Migraine headaches are often undiagnosed and untreated. If you regularly experience signs and symptoms of migraine attacks, keep a record of your attacks and how you treated them. Then make an appointment with your doctor to discuss your headaches.
Even if you have a history of headaches, see your doctor if the pattern changes or your headaches suddenly feel different.
See your doctor immediately or go to the emergency room if you have any of the following signs and symptoms, which may indicate other, more serious medical problems:
An abrupt, severe headache like a thunderclap
Headache with fever, stiff neck, mental confusion, seizures, double vision, weakness, numbness or trouble speaking
Headache after a head injury, especially if the headache gets worse
A chronic headache that is worse after coughing, exertion, straining or a sudden movement
New headache pain if you're older than 50
For more details on symptoms of MIGRAINE you can watch:
Your doctor can diagnose migraine headache by asking about your symptoms and family history of migraines. A complete physical exam will be done to determine if your headaches are due to:
Muscle tension, or
Sinus problems, or
A brain disorder.
There is no specific test to prove that your headache is actually a migraine. Your doctor may order a brain CT or MRIscan if you have never had one before. The test may also be ordered if you have unusual symptoms with your migraine, including weakness, memory problems, or loss of alertness.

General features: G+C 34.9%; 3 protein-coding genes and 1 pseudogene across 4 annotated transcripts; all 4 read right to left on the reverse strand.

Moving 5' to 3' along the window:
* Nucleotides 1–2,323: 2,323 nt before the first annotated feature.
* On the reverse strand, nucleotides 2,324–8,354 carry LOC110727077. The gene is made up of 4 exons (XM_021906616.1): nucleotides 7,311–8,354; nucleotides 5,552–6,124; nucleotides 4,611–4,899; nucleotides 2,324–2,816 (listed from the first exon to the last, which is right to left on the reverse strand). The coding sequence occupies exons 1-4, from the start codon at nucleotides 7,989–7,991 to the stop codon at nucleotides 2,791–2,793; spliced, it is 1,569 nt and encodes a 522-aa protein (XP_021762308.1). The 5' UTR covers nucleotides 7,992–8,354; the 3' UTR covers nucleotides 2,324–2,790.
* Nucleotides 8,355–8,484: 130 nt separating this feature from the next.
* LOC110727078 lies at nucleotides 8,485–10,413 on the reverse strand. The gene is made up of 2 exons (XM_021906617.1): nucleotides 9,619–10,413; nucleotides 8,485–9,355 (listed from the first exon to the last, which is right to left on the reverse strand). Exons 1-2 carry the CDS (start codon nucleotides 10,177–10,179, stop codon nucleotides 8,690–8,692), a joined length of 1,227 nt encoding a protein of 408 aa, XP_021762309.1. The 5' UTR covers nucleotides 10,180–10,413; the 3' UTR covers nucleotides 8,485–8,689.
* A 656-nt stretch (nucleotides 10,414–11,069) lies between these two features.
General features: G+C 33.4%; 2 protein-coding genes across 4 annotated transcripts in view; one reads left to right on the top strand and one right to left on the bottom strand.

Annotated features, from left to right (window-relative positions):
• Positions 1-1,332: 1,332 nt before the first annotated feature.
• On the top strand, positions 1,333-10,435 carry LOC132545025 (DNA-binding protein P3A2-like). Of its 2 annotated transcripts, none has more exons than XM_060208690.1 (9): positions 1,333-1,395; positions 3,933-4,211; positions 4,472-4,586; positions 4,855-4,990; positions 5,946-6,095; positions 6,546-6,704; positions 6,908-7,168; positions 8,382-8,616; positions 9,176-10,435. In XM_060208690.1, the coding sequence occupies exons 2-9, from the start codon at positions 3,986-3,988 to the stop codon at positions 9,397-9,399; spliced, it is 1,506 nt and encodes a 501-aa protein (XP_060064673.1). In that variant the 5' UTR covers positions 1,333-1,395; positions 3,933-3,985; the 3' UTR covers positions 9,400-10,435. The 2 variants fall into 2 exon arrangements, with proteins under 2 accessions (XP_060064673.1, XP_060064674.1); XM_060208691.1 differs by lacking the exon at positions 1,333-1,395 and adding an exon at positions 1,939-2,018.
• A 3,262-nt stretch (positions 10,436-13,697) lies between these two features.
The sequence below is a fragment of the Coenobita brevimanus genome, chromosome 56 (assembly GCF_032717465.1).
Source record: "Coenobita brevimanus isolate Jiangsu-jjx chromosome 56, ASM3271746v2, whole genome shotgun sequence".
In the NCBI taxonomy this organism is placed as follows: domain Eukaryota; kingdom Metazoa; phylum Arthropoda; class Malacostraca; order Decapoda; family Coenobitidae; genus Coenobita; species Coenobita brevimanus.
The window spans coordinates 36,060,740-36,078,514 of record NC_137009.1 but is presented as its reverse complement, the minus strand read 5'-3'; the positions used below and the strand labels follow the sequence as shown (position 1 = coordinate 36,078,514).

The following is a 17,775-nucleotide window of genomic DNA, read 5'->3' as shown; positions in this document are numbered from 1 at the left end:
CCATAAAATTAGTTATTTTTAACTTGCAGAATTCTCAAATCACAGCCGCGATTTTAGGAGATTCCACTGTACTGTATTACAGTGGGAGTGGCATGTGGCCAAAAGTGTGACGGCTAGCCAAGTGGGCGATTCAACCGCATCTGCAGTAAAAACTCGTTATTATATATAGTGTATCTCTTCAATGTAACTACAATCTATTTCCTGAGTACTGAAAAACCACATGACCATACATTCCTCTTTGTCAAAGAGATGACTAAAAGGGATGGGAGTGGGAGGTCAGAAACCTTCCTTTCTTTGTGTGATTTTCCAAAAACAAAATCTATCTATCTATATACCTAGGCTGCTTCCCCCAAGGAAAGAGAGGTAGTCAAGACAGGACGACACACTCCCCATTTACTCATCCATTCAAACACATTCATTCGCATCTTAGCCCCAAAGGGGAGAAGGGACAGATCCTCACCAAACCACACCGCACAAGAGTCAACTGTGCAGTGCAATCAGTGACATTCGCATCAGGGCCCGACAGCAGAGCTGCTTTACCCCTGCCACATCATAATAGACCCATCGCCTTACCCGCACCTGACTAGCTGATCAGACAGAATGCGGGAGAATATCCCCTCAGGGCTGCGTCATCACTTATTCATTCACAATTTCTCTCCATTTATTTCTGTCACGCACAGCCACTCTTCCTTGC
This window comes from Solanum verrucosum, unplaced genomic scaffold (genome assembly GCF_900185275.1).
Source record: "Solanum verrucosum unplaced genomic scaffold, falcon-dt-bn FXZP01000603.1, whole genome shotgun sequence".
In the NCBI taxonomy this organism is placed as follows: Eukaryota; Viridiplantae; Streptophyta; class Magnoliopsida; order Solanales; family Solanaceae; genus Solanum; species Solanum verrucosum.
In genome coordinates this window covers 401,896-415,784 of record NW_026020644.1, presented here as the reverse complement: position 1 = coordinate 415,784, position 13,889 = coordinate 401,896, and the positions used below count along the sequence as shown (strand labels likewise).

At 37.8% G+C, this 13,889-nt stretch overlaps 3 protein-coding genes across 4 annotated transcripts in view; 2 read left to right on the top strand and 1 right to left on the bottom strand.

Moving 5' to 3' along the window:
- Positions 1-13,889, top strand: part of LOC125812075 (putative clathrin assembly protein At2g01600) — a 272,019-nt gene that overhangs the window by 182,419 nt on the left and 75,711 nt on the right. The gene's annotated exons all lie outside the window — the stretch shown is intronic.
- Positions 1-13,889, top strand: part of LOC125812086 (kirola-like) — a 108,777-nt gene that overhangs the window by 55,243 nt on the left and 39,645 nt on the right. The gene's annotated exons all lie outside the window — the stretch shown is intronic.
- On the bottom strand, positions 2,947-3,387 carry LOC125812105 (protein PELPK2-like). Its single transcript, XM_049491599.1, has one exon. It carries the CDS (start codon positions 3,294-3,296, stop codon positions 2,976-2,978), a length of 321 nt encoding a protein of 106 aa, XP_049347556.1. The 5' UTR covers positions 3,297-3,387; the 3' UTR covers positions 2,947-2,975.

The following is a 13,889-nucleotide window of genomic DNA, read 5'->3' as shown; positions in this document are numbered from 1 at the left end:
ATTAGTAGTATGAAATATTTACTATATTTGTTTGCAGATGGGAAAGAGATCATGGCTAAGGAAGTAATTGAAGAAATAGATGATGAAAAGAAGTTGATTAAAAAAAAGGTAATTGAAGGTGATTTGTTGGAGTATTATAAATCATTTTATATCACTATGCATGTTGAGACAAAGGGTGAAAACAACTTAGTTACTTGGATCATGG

An EEG may be needed to rule out seizures. A lumbar puncture (spinal tap) might be done.
For more details you can watch:
There is no specific cure for migraine headaches. The goal is to treat your migraine symptoms right away, and to prevent symptoms by avoiding or changing your triggers.
There are three main aspects of treatment:
Acute symptomatic control, and
Medications are more effective if used earlier in an attack. The frequent use of medications may result in medication overuse headache, in which the headaches become more severe and more frequent. This may occur with Triptans, Ergotamines, and Analgesics, especially Narcotic analgesics. Due to these concerns simple analgesics are recommended to be used less than three days per week at most.
Be aware of :
Taking medicines more than 3 days a week may lead to rebound headaches. These are headaches that keep coming back due to overuse of pain medicine.
Too much ibuprofen or aspirin can irritate your stomach.
If these treatments do not help, ask your doctor about prescription medicines. These include nasal sprays, suppositories, or injections.
For more details you can watch:
Migraine and children
Some points to note about migraine in children include the following:
Migraine is common in children. It affects about 1 in 10 school-age children.
Symptoms can be similar to those experienced by adults. However, sometimes symptoms are not typical. For example, compared with adults, attacks are often shorter; pain may be on both sides of the head. Also, associated symptoms such as feeling sick (nausea) and being sick (vomiting) may not occur.
Abdominal migraine mainly affects children.
Common triggers in children include missing meals, lack of fluid in the body (dehydration) and irregular routines. So, if a child is troubled with migraine attacks, it is important to try to have regular routines, with set meals and bedtimes. Also, encourage children to have plenty to drink.
Many of the medicines used by adults are not licensed for children:
- Paracetamol or ibuprofen are suitable and are commonly used. Do not use aspirin. - As regards anti-sickness medicines, domperidone is licensed for children of all ages, and prochlorperazine is licensed for children older than 12 years. - Triptans are not licensed for children and so should not be used.